Monday, April 30, 2007

“Feeding the Wolves”

Keynote address by Rev. Joy Carroll Wallis at 109th Goshen College Commencement


Thank you, Dr. Brenneman, for your very kind words and for inviting me to deliver the commencement address here at Goshen College. It is an honor for me to be a small part of this wonderful occasion of your graduation and I want to congratulate each of you. Goshen puts an emphasis on the integrity of mind, body and soul and so I know you have worked hard, played hard and served hard. Now you are ready to be let loose on the world.

I looked at Goshen’s Mission and Core Values statement and I see that the goal here is for you to develop “Christ centered lives and lives of passionate learning.” You’re working on becoming “servant leaders, compassionate peacemakers and global citizens.” Wow! When Goshen College students graduate, I think the world has good reason to be hopeful! And today is a day for celebration, because you understand especially well when Marion Wright Edelman of The Children’s Defense Fund, says things like, “Education is for improving the lives of others and for leaving your community and the world better than you found it.”

My hope today is to equip you with a warning and commission that might be helpful as you set out on this journey, as you begin the next chapter of your lives. So I want to tell you a story.

One evening an old Cherokee told his grandson about a battle that goes on inside people. He said, “My son, the battle is between two ‘wolves’ inside us all. One is Evil. It is anger, fear, envy, jealousy, sorrow, regret, greed, arrogance, self-pity, guilt, resentment, inferiority, lies, false pride, superiority, and ego. The other one is Good. It is joy, peace, love, hope, serenity, humility, kindness, benevolence, empathy, generosity, truth, compassion and faith.”

The grandson thought about this for few minutes and then he looked up at his grandfather and asked: “Which wolf wins?” The old Cherokee simply replied, “The one you feed. The one you feed.”

You see, just because you are all set with this fabulous educational and spiritual experience here at Goshen, it doesn’t mean it’s easy or plain sailing from here on in. Most people assume that if we can get this life thing and how to live it figured out in our heads that we’re fine. At college, we often believe we can think our way into a new way of living, but that’s actually not the way it works. In reality, it’s more likely that we will live our way into a new way of thinking. And that’s the challenge before all of us. It’s all about the choices and the decisions that we make — making the right choices, feeding the right wolves and it’s something we will all wrestle with for the rest of our lives, even on a daily basis.

There’s a battle going on out there in the world and inside the best of us. In Paul’s letter to the Romans he talks of his own struggles. He says, “For I do not do what I want, but I do the very thing I hate.” Jesus even struggled with the devil’s temptations in the wilderness. You’ll recall the first temptation — to turn stones into bread — was the temptation to the quick fix, the easy way out — the temptation for security. The second was to use his life calling as a personal career opportunity, to grasp power, and the third was to the spectacular. The devil put Jesus on the pinnacle and asked him to jump off. They may echo some of the temptations at the heart of your struggle and Jesus was on the verge of these temptations. Jesus quotes Hebrew Scriptures at the devil. He brings God’s moral clarity causing the devil to back off. He makes a choice. He chooses God.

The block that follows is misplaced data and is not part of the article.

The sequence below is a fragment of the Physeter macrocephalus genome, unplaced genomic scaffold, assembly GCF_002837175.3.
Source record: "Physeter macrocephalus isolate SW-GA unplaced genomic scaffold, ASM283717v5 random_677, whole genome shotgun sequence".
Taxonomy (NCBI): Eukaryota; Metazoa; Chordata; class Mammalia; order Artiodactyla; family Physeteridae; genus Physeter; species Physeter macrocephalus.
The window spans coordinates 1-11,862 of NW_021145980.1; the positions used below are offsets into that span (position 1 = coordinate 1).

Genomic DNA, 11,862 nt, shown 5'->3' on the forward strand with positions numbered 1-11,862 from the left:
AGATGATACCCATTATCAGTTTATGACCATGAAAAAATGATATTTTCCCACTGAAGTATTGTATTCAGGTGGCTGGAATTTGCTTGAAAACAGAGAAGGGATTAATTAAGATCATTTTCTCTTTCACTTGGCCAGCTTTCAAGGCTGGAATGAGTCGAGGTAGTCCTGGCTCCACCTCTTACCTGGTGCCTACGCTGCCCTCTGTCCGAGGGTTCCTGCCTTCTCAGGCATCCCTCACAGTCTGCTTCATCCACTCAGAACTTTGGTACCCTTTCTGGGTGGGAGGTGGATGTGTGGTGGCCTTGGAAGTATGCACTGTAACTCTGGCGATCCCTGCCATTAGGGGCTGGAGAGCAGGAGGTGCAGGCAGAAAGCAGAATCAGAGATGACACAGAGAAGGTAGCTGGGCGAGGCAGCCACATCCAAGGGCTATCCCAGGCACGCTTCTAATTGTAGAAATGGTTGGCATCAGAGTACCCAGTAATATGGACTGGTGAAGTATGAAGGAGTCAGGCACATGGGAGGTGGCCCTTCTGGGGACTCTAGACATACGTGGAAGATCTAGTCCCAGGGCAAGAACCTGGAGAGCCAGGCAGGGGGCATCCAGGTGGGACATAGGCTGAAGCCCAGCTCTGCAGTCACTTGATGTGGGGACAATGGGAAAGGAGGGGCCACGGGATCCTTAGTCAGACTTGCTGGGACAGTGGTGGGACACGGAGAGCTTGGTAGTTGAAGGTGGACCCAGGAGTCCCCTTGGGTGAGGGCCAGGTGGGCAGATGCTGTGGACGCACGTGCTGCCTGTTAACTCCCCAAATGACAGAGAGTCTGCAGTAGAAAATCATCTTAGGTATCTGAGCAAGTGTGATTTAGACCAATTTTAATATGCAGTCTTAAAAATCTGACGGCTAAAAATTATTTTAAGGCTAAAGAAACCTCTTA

We will be tempted in ways that will surprise us. Many Christians today don’t believe in “The Devil” as such, they see evil as being within each human being, a character flaw, part of our nature. Other Christians look at terrible personal events in their lives and historic occurrences such as the Holocaust and are convinced that something is “out there.” Others talk of the “principalities and powers” of darkness that can take hold of our culture and our structures of society. Now whether this “something” is within individuals or organized at a higher level or as I believe, “both/and,” we had better take evil seriously.

It’s a titanic struggle between the wolves within each of us, the wolves in our communities you are going to be settling in and the wolves warring in our world.

I was one of the first women, as Jim mentioned, to be ordained into the priesthood of the Church of England. Women were not allowed to be priests until as recently as 1994 — and they are still not allowed to be bishops. That was a struggle with the principalities and powers, even in the church! I was a spokesperson for the ordination of women and was elected to the General Synod, the governing body of the church. On Nov 11th in 1992 the historic debate and vote took place and I was privileged to have a vote in both chambers. We had to achieve a two-thirds majority in each house (Bishops, Clergy and Laity). It passed easily in the house of Bishops and Clergy, but in the House of Laity, we only got the two-thirds by one vote. If one person had voted the other way, we would have had to wait another 10 years before women were we allowed to be priests in the Church of England. It was a nail-biting day. We had been “common law priests” and the church had finally decided to make honest women of us!

In the challenges and choices that you face in the future which wolf will you feed is the question I want you to ask yourself.

Which wolf will you feed when you choose where to live or how to choose your community of faith? Which wolf will you feed when you decide what your vocation and work will be or when and how you decide whether or how to raise a family? Which wolf will you feed when you choose your friends and your relationships?